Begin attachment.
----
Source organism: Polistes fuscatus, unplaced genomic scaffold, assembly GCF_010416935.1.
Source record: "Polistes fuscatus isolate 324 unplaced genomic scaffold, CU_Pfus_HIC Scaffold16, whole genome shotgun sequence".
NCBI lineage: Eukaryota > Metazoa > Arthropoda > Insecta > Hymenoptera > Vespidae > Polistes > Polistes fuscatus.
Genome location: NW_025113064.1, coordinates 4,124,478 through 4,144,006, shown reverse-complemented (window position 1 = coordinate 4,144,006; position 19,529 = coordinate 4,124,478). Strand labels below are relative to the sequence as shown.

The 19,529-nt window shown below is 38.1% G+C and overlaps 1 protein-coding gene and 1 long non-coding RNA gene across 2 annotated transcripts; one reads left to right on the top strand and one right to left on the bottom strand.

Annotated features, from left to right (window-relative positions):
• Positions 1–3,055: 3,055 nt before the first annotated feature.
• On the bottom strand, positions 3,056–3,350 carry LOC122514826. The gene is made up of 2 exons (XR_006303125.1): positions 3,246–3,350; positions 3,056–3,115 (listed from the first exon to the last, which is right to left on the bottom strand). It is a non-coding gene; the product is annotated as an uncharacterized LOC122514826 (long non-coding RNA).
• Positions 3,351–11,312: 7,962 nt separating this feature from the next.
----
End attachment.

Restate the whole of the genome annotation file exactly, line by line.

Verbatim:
Source organism: Polistes fuscatus, unplaced genomic scaffold, assembly GCF_010416935.1.
Source record: "Polistes fuscatus isolate 324 unplaced genomic scaffold, CU_Pfus_HIC Scaffold16, whole genome shotgun sequence".
NCBI lineage: Eukaryota > Metazoa > Arthropoda > Insecta > Hymenoptera > Vespidae > Polistes > Polistes fuscatus.
Genome location: NW_025113064.1, coordinates 4,124,478 through 4,144,006, shown reverse-complemented (window position 1 = coordinate 4,144,006; position 19,529 = coordinate 4,124,478). Strand labels below are relative to the sequence as shown.

The 19,529-nt window shown below is 38.1% G+C and overlaps 1 protein-coding gene and 1 long non-coding RNA gene across 2 annotated transcripts; one reads left to right on the top strand and one right to left on the bottom strand.

Annotated features, from left to right (window-relative positions):
• Positions 1–3,055: 3,055 nt before the first annotated feature.
• On the bottom strand, positions 3,056–3,350 carry LOC122514826. The gene is made up of 2 exons (XR_006303125.1): positions 3,246–3,350; positions 3,056–3,115 (listed from the first exon to the last, which is right to left on the bottom strand). It is a non-coding gene; the product is annotated as an uncharacterized LOC122514826 (long non-coding RNA).
• Positions 3,351–11,312: 7,962 nt separating this feature from the next.